Ms Ardern was answering questions from reporters about vaccines when she was heckled by a female member in the public and an unidentified man who claimed to be a journalist. A video of the incident has been widely shared on the internet.
The woman, who was present with a child on her lap, kept singing and chanting slogans during the press conference. When intercepted by the police, she said she was not “hurting anybody.”
The man in the video, identified as Shane Chafin, interrupted the prime minister’s statements and asked questions such as: “Why is the vaccine not working in Israel? And you are still pushing it.”
The prime minister replied: “Sir, I will shut down the press conference if this continues.” She told him that he was being rude but Mr Chafin didn’t seem to care. Instead he told her: “It is rude to lie to the public of New Zealand.”
Ending the press conference early, she said, “For our members of the gallery here, we might move to an inside venue. Unfortunately, we have someone who is disrupting your press conference.”
The conference was reconvened inside shortly after the incident.
Mr Chafin was trained as a pharmacist in the United States and said he worked for a little-known website claiming to be "a fact and evidence-based platform ... covering the stories that many mainstream media outlets will not”, according to The New Zealand Herald.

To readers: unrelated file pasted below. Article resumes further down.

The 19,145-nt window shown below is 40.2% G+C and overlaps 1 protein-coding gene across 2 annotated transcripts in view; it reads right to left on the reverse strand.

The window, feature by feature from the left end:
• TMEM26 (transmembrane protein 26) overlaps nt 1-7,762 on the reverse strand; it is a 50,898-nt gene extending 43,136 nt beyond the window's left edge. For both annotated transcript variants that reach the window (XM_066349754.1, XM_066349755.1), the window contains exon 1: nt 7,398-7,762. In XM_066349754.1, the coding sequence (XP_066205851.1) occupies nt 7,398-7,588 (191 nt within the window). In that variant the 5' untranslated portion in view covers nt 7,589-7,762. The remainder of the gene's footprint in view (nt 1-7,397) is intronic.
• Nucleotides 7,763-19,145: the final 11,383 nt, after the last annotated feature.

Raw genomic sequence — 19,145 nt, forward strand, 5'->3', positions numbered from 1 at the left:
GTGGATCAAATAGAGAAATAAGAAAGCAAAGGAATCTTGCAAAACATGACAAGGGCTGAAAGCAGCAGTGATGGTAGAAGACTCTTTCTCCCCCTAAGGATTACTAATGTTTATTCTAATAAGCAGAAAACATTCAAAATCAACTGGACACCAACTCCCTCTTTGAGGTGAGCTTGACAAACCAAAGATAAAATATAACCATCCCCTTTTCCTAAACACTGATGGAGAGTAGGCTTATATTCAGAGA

The prime minister and Māori-Crown relations minister Kelvin Davis were in Northland to support the vaccination rollout process.
The pacific nation on Wednesday recorded 100 new cases of Covid-19, taking the total number of confirmed virus cases to 6,471 since the onset of the pandemic. It has reported 28 deaths so far.
New Zealand has been one of the very few countries to prevent a large-scale outbreak of the virus through its zero-tolerance approach. The country of five million people declared itself Covid-free and went back to regular life when most countries were still under lockdown.
However, ravaged by the Delta variant of the virus, the prime minister abandoned the ambitious zero-Covid strategy and has focussed on bolstering the vaccination drive while phasing out restrictions.
So far, 88 per cent of New Zealanders have had their first dose, while 76 per cent are fully vaccinated.
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